Ridgemont Equity Partners bought Agape Care Group from the Vistria Group in October, with Harris Williams advising Agape. We asked James Clark, a managing director with the investment bank, to share his insights on M&A in hospice and palliative care.

What forces are driving M&A in the hospice and palliative care sector?
There’s a fundamental change occurring in the space driving M&A. We’re seeing the integration of traditional fee-for-service models with Medicare Advantage, which rewards larger organizations with more sophisticated technology and value-based care capabilities. The result is a dynamic in which smaller players are at a relative disadvantage and have an imperative to grow via M&A or be acquired by a larger platform. M&A investors love spaces where they can generate real value via aggregation and professionalization, and hospice and palliative care is a great example.

James Clark, Managing Director, Harris Williams

Why is private equity investing in the sector?
Four major drivers are at play. One is a population that continues to age, providing fundamentally strong secular growth. Second is the fact that people generally prefer to be at home to receive care, especially in later stages of life. The third is the increasing diversity and sophistication of services that can be delivered at home, making hospice and palliative care a real alternative to more expensive facility-based settings. Finally, these services typically cost less to provide than traditional in-patient services, saving the ultimate payor— Medicare—a significant amount of money.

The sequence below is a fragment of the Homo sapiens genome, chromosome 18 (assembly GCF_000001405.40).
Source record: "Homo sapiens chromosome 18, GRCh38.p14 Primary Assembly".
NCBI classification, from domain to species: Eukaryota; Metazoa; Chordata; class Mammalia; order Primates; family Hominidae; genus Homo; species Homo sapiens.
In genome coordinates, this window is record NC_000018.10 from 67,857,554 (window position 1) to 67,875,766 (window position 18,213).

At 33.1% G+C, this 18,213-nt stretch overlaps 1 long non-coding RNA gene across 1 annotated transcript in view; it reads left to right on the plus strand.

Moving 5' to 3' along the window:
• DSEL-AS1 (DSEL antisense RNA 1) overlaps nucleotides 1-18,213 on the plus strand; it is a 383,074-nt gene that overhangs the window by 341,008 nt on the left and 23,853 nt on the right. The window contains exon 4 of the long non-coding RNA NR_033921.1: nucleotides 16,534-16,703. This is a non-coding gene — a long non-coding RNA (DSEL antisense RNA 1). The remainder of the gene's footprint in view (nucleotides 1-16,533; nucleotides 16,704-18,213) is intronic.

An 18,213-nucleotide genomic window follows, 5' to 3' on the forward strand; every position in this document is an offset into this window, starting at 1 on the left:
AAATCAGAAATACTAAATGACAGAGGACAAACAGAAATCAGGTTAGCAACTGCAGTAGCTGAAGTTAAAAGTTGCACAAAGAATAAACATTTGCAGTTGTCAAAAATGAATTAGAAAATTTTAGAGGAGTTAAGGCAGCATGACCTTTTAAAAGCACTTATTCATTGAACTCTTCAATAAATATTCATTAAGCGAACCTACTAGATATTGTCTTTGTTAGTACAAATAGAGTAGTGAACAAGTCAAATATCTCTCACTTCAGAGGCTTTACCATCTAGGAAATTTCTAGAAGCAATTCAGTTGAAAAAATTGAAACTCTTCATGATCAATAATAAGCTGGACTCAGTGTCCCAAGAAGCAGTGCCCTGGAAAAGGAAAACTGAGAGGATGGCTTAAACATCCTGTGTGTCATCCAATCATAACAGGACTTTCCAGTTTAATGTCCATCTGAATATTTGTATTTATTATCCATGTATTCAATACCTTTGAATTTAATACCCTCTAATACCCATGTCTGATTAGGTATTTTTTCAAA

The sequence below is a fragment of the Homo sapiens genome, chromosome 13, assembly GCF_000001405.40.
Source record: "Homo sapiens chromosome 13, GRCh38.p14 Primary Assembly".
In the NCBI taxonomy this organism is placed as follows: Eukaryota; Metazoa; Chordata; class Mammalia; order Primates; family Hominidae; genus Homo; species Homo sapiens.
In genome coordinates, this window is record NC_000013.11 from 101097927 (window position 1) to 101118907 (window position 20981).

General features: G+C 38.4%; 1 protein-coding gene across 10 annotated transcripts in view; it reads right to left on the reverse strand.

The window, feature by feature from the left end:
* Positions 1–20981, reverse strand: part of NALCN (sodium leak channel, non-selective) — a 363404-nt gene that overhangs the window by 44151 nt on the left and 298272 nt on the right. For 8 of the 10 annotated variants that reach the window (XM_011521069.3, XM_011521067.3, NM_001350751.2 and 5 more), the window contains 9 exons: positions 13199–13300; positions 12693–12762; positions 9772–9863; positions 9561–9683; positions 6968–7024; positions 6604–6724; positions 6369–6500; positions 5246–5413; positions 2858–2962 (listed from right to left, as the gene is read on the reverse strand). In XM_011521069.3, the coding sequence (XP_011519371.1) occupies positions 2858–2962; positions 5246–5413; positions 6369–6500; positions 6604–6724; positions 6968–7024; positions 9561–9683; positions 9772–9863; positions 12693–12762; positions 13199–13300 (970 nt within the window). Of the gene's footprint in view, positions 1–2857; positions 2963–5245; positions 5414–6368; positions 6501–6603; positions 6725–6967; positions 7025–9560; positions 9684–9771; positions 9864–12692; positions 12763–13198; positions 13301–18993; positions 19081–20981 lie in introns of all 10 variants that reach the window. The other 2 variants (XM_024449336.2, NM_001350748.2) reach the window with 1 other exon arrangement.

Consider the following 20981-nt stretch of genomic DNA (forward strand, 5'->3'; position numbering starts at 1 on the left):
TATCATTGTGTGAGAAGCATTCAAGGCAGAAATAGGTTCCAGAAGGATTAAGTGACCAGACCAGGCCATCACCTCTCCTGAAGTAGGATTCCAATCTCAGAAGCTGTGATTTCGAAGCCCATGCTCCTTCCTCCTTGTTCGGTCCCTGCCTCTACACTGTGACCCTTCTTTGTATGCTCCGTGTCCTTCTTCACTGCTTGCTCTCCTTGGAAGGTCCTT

What do PE firms look for in targets?
Private equity groups look for great companies that can benefit from additional capital and professionalization. Generally, those companies will have talented management teams, modern and centralized technology infrastructure, and the ability to achieve and demonstrate high-quality clinical outcomes and compliance scores. The most attractive companies also have scale, whether regional or national. Having scale is essential for many reasons: Payors want fewer providers that can serve more patients in more locations, and scale enables providers to operate more cost-effectively and at higher quality levels.

How is the Agape deal emblematic of these trends?
On many levels. Agape Care has a great management team with the skills necessary to continue growing. It is the leading provider in its home state of South Carolina and is growing its presence in Georgia. That scale and coverage make Agape Care a very attractive partner for payors. It has a sophisticated, centralized technology platform that enables the data and reporting that health plans need. It also delivers objectively high-quality care as measured by its leading Star Ratings.